“The Presentation of the Infant Jesus in the Temple” is one of the movements of Baroque composer Heinrich Barber’s famous “Mystery Sonatas” (also called the “Rosary Sonatas”), a set of fifteen short sonatas for violin and continuo. According to the program notes for a performance of these works:

The Mystery Sonatas survive in only a single manuscript copy dating from the 1670’s. It is a beautifully copied volume comprising fifteen sonatas plus a concluding Passacaglia for unaccompanied violin. Each of the sonatas depicts one of the mysteries of the rosary and is paired in the manuscript with an anonymous engraving illustrating the appropriate episode in the life of Jesus or Mary. The Passacaglia, generally considered the greatest unaccompanied violin piece before Bach, shows an engraving of a guardian angel leading a child.

As with the spoken prayers of the rosary, the fifteen sonatas have been traditionally grouped into three sets of five: five joyful mysteries, five sorrowful mysteries, and five glorious mysteries. The occasion for which these pieces were written is itself something of a mystery, although they may have been played during the month of October, which was dedicated to the celebration of the rosary. Devotion to the rosary was particularly widespread in Europe at this time, and Salzburg had a Confraternity of the Rosary, of which Biber’s employer, the Archbishop Maximilian Gandolph, was a member. Addressing the archbishop, Biber dedicated his collection “to the fifteen sacred mysteries, which you promote so fervently.”*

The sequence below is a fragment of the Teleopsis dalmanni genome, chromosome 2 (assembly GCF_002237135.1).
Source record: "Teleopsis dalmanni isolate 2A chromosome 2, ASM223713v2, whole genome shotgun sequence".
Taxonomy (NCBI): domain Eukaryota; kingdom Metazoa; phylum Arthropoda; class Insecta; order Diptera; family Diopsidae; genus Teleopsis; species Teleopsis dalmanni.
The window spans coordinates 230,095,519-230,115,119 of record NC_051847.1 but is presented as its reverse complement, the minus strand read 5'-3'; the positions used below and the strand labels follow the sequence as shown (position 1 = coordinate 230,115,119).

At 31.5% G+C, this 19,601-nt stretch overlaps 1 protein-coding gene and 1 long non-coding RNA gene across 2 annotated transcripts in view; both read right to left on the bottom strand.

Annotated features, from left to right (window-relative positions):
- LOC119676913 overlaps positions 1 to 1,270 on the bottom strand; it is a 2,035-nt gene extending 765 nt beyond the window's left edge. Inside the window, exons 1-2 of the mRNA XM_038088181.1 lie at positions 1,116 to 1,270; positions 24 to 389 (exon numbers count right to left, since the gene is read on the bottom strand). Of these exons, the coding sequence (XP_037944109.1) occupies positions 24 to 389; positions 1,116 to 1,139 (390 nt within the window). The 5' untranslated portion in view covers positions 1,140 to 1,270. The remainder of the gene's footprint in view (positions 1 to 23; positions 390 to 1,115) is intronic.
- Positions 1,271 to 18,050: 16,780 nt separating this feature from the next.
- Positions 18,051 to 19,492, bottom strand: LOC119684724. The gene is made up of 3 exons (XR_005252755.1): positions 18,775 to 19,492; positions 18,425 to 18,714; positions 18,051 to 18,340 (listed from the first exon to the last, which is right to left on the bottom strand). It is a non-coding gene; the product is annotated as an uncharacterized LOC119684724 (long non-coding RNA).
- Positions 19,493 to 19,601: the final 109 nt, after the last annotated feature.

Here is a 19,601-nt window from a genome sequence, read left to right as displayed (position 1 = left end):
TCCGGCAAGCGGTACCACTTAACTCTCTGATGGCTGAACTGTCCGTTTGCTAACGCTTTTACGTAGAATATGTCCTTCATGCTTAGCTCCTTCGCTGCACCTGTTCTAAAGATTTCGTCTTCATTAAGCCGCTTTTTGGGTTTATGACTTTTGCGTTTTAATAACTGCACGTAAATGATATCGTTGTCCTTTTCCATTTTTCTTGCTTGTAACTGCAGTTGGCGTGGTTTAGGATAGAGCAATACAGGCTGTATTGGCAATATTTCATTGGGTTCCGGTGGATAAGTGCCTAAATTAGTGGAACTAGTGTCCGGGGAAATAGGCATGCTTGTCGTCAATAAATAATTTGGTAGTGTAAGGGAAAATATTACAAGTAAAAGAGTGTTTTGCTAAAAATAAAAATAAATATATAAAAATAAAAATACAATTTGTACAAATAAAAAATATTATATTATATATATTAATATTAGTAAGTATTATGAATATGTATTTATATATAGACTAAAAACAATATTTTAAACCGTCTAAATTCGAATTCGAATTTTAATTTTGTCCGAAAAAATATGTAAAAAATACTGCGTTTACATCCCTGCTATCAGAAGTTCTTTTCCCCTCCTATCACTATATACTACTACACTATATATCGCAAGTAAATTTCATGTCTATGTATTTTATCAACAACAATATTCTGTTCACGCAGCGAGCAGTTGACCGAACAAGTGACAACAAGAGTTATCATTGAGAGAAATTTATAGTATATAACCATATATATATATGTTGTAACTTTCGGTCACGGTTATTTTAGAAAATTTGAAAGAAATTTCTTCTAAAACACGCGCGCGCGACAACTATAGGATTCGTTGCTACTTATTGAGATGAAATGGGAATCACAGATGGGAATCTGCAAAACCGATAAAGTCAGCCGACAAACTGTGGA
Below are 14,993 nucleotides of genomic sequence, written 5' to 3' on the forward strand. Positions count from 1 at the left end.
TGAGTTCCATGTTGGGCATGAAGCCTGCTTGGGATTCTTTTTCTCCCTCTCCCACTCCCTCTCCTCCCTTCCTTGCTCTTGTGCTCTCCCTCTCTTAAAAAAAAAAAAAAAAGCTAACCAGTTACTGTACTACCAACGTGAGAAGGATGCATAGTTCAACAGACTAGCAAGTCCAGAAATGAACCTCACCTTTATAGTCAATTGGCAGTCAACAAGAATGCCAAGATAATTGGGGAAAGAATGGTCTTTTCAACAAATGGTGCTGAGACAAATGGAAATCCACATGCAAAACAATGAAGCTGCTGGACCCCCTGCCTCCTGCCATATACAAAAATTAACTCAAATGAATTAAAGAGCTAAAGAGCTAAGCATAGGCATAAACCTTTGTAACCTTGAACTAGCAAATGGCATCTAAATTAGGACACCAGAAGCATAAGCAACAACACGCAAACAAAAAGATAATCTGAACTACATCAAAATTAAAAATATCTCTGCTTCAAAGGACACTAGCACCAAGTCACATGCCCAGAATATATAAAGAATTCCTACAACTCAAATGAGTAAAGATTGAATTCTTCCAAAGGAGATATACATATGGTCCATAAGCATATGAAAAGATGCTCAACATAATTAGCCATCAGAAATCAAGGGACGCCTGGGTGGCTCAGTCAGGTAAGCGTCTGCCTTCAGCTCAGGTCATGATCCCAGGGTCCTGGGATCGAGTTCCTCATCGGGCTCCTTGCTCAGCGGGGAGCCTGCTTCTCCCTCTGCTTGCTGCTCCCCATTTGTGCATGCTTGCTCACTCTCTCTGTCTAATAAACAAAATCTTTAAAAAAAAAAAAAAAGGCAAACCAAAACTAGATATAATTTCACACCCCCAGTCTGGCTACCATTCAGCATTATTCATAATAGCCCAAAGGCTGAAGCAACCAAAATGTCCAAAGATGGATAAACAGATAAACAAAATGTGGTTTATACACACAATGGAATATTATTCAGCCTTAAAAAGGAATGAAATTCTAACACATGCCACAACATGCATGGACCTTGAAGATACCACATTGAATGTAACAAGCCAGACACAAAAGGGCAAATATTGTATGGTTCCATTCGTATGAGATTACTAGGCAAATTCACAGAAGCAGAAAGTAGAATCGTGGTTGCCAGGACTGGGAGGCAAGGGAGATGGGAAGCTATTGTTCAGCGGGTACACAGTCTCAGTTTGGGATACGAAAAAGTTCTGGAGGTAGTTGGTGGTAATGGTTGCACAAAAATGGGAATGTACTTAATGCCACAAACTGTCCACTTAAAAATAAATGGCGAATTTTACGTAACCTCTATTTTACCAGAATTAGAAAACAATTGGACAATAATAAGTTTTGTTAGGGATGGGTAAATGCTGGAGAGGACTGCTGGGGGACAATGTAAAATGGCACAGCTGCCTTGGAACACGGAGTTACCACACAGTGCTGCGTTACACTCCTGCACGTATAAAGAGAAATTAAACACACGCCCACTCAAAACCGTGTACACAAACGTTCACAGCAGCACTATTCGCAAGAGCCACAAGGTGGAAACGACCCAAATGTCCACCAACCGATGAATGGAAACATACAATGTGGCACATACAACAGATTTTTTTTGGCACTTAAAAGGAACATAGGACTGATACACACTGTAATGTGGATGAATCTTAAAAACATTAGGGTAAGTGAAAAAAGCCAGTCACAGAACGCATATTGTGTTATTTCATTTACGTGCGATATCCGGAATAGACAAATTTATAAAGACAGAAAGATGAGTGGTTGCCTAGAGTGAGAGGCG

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*See the website of the Boston Baroque.

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